His chapters focus on incidents with family, personal and historical significance that led from the (mainly) well intentioned,19th century Zionist dreams of a homeland in Palestine to the present unhappy situation in Israel and the occupied Palestinian territories. For example: the hopes and energy of the kibbutz movement; the growth of tit-for-tat terrorism; the ethnic cleansing of the 1948 war; and the relentless grind of occupation and repression in the remnant of Palestine that may one day form a homeland for the Palestinians. He writes about the twin problems that need to be faced: 'intimidation', felt by the Jewish Israelis who fear the Arab majority around them; and 'occupation', suffered by a disposessed Palestinian people, but also corrrupting the Israeli occupiers. Honest, with some glimmers of hope.
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4 of 4 people found the following review helpful By andy b on 5 Aug. 2014
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A truly, gripping, fascinating book that explore the triumphs and moral ambiguities of zionism though personal experience reflection and interviews. Shavit writes with an intensity, passion and deep insight that held my attention throughout, and explores the evolution of the Israeli state and state of mind through interviews and reflections upon a choice selection of historical events. However, whilst consistently referencing the injustices inflicted upon the Palestinian people, at the level of moral implications he fails to square the circle either personally or collectively. Rather sadly his personal position appears to reflect the myopic view point that he challenges in others, and he offers the reader no real insight into how he reconciles his observations of profound injustice either within himself or for a lasting political solution to Israeli/Palestinian tensions. For me personally this was perhaps the most depressing aspect of the book - that a leading left wing commentator and long time peace activist should continue to hold an ethnocentric position that sees but can't respond to injustice, offering little hope for a resolution to what he himself suggests has been the long overlooked core of the problem - not the occupation of Palestinian territories but the Nakbah itself. Despite all of this the book remains an excellent, highly thought-provoking read.
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6 of 6 people found the following review helpful By Jane on 5 Feb. 2014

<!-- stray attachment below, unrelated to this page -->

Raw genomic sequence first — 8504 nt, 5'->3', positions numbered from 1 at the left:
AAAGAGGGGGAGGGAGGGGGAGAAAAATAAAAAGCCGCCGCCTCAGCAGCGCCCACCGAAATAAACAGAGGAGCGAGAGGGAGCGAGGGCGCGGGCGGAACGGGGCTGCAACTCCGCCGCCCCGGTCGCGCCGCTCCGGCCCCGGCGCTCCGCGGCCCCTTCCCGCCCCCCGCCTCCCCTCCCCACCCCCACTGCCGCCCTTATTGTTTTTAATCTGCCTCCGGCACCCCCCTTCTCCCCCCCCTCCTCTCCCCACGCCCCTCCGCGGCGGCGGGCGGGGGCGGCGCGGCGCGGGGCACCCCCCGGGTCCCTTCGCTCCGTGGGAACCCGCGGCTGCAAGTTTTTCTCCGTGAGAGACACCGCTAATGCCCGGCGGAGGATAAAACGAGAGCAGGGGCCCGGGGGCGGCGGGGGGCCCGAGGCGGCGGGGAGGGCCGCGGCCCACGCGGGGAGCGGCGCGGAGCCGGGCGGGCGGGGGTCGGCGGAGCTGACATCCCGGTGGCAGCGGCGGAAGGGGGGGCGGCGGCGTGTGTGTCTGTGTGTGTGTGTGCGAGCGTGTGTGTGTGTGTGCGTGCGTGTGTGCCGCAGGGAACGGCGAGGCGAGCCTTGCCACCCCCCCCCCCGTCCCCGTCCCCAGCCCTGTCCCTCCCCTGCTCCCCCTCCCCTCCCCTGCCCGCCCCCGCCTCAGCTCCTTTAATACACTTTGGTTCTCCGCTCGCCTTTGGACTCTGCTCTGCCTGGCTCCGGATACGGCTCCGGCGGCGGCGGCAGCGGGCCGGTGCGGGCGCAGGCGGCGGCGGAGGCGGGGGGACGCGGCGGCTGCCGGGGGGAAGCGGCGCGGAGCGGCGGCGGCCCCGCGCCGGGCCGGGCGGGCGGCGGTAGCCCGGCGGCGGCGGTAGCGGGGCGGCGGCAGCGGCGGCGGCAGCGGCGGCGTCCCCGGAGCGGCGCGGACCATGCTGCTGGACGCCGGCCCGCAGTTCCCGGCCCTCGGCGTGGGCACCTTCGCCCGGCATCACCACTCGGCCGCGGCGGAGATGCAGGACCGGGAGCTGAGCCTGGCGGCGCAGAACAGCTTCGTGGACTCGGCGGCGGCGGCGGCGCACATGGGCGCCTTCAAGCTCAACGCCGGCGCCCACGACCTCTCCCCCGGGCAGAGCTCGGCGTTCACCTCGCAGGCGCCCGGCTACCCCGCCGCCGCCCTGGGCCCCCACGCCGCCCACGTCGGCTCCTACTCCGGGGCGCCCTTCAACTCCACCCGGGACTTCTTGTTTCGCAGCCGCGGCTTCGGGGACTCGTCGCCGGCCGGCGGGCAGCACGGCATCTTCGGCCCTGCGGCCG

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Decided to buy this book after reading a review in The Economist. Couldn't put it down one started it. Gives very objective view of the origins and on going existence for the State of Israel. Well balanced views.
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2 of 2 people found the following review helpful By Denis Vukosav on 21 Nov. 2013
Format: Audio Download
'My Promised Land' by Ari Shavit is a personal and touching story about the State of Israel from the pen of author who is prominent Middle East journalist.

Using many documents, diaries and letters, but most importantly many conducted interviews, he made both an informative and captivating story about all those who gave their lives and love, and embed their ideals in building the State of Israel.

Shavit also used his own family's history in order to show the most important events in foundation and preserving of Jew state, starting from the time when state was established up to the present time and (good) hopes for its future.
He started his story with the arrival of thirty passengers from England to Jaffa, one of them being his great-grandfather, Herbert Bentwich. He will follow his life story from the first days in Jaffa to all other areas in which Jew settlers went through a difficult periods and various challenges trying to establish life and live productively in places that were previously undeveloped.

He is speaking about agriculture, about insufficient technology they often had to upgrade themselves, but mostly he speaks about the commitment of those people, about their creativity and will to find new sources of revenue to be able to finance additional development which eventually led to the development of the fruit industry in Jaffa and orange distribution all across the Europe.

The story was done as factually as possible, though these personal views of individuals which participated in history events are the best part of the book.